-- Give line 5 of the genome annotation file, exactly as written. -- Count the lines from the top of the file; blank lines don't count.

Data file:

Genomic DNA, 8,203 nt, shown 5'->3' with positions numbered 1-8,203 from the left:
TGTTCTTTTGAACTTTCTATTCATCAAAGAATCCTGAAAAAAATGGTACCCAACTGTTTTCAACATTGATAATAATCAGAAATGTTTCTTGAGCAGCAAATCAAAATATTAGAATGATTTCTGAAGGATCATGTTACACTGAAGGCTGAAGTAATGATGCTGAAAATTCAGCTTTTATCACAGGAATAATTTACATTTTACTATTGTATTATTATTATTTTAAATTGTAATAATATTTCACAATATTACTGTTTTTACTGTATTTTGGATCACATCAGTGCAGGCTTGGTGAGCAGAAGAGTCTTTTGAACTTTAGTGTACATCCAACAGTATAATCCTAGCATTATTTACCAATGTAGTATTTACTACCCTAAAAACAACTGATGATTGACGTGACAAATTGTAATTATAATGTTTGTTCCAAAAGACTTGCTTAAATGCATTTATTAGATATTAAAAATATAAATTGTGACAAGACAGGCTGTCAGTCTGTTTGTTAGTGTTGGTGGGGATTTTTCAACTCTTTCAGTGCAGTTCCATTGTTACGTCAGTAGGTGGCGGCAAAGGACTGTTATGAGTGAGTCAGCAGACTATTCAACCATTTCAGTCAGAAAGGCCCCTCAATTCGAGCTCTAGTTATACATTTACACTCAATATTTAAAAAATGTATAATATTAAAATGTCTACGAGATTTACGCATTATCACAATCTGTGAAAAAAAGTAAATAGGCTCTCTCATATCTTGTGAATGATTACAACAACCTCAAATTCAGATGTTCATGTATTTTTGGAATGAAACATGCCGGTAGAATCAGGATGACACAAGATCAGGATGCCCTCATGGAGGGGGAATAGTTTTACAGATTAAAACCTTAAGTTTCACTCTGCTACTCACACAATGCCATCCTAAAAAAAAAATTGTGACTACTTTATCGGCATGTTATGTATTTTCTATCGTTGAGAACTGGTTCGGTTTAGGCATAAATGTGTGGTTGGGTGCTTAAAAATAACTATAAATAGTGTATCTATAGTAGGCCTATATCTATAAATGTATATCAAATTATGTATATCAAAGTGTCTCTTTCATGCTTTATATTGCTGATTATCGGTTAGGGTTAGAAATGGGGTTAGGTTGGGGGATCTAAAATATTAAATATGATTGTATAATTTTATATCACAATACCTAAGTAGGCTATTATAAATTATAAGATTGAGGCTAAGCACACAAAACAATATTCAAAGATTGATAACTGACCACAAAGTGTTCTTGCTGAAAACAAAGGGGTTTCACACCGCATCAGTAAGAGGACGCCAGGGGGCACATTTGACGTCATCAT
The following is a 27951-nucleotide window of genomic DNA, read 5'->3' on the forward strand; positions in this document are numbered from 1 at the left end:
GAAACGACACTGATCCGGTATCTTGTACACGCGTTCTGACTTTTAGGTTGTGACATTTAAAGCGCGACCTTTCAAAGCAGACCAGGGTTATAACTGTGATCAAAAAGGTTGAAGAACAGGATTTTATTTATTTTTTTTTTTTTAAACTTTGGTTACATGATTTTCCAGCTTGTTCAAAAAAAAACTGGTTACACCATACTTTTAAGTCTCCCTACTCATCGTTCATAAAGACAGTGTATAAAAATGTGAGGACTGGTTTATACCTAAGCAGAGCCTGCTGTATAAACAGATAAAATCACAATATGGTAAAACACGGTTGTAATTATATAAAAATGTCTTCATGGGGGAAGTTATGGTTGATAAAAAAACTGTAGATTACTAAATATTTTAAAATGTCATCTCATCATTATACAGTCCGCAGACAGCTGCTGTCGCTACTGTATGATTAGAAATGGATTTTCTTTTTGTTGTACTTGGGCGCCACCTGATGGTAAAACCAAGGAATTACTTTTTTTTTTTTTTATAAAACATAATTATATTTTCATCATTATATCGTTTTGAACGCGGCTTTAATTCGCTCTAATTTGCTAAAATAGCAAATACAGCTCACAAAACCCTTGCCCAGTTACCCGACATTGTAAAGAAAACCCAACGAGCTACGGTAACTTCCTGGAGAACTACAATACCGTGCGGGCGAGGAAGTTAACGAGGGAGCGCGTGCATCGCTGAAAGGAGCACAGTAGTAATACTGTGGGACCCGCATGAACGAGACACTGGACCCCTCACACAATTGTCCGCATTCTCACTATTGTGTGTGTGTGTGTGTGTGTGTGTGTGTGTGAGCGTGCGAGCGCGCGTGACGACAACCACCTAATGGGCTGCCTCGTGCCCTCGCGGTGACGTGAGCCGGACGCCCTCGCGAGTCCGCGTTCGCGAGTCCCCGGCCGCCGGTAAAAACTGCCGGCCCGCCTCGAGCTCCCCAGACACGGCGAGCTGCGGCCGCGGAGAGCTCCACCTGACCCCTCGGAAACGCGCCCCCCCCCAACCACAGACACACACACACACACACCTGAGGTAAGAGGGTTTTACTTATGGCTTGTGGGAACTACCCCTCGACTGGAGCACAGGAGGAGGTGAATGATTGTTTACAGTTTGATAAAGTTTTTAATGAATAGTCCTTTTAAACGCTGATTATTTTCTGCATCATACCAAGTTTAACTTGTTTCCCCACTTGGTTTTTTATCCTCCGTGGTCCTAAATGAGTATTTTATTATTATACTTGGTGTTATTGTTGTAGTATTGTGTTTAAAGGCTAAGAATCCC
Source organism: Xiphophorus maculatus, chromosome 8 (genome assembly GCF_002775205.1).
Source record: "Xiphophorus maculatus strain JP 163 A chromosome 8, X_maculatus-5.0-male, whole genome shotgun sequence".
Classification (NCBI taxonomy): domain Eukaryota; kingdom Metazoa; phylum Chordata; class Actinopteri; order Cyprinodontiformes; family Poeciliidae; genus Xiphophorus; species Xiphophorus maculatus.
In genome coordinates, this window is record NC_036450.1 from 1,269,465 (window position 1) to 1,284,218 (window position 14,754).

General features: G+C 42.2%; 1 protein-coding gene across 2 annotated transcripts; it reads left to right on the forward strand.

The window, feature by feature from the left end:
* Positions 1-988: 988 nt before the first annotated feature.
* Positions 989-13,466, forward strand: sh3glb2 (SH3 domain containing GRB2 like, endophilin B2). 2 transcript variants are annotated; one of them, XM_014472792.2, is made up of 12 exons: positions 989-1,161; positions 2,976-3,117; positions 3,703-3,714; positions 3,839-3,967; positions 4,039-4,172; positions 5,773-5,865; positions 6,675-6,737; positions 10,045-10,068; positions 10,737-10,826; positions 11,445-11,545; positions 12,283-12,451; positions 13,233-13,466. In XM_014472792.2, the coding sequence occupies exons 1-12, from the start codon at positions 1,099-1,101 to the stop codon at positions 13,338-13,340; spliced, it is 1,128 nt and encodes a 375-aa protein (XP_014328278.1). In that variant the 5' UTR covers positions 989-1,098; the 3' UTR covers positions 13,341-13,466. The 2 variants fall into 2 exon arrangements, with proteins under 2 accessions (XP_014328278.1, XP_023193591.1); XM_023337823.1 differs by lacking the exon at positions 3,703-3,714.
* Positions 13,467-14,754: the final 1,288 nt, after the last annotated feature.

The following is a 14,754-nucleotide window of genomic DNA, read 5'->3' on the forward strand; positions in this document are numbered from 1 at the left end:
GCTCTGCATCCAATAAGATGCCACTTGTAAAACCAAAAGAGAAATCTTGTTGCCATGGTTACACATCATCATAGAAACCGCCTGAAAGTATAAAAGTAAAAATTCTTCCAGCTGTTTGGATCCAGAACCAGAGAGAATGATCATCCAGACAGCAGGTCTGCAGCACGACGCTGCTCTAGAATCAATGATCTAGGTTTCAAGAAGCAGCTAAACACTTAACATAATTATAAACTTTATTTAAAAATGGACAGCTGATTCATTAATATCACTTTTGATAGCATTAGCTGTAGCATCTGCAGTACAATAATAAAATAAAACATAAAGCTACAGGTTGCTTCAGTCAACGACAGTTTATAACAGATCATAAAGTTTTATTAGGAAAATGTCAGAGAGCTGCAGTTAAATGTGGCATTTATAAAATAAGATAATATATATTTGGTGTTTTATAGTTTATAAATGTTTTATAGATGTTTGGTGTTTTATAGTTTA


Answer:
Source organism: Xiphophorus maculatus, chromosome 8 (genome assembly GCF_002775205.1).